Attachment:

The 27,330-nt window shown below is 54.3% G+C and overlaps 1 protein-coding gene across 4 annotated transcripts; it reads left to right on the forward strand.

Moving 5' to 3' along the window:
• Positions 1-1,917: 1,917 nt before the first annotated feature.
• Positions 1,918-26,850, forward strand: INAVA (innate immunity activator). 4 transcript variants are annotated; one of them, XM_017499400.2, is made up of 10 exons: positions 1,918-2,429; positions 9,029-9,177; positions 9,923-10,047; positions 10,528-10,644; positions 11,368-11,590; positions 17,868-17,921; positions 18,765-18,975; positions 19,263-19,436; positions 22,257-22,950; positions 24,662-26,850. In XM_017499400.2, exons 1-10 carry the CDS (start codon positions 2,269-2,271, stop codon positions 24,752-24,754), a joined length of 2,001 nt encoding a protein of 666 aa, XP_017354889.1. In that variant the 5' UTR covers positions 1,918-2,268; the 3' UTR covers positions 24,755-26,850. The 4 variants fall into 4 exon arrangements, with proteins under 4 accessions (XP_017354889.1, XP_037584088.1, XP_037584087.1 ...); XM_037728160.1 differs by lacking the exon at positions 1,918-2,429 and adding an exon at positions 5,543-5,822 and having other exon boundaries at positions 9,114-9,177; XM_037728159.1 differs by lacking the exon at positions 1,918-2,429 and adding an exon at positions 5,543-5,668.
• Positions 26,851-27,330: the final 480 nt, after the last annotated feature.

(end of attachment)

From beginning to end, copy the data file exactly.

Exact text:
The 27,330-nt window shown below is 54.3% G+C and overlaps 1 protein-coding gene across 4 annotated transcripts; it reads left to right on the forward strand.

Moving 5' to 3' along the window:
• Positions 1-1,917: 1,917 nt before the first annotated feature.
• Positions 1,918-26,850, forward strand: INAVA (innate immunity activator). 4 transcript variants are annotated; one of them, XM_017499400.2, is made up of 10 exons: positions 1,918-2,429; positions 9,029-9,177; positions 9,923-10,047; positions 10,528-10,644; positions 11,368-11,590; positions 17,868-17,921; positions 18,765-18,975; positions 19,263-19,436; positions 22,257-22,950; positions 24,662-26,850. In XM_017499400.2, exons 1-10 carry the CDS (start codon positions 2,269-2,271, stop codon positions 24,752-24,754), a joined length of 2,001 nt encoding a protein of 666 aa, XP_017354889.1. In that variant the 5' UTR covers positions 1,918-2,268; the 3' UTR covers positions 24,755-26,850. The 4 variants fall into 4 exon arrangements, with proteins under 4 accessions (XP_017354889.1, XP_037584088.1, XP_037584087.1 ...); XM_037728160.1 differs by lacking the exon at positions 1,918-2,429 and adding an exon at positions 5,543-5,822 and having other exon boundaries at positions 9,114-9,177; XM_037728159.1 differs by lacking the exon at positions 1,918-2,429 and adding an exon at positions 5,543-5,668.
• Positions 26,851-27,330: the final 480 nt, after the last annotated feature.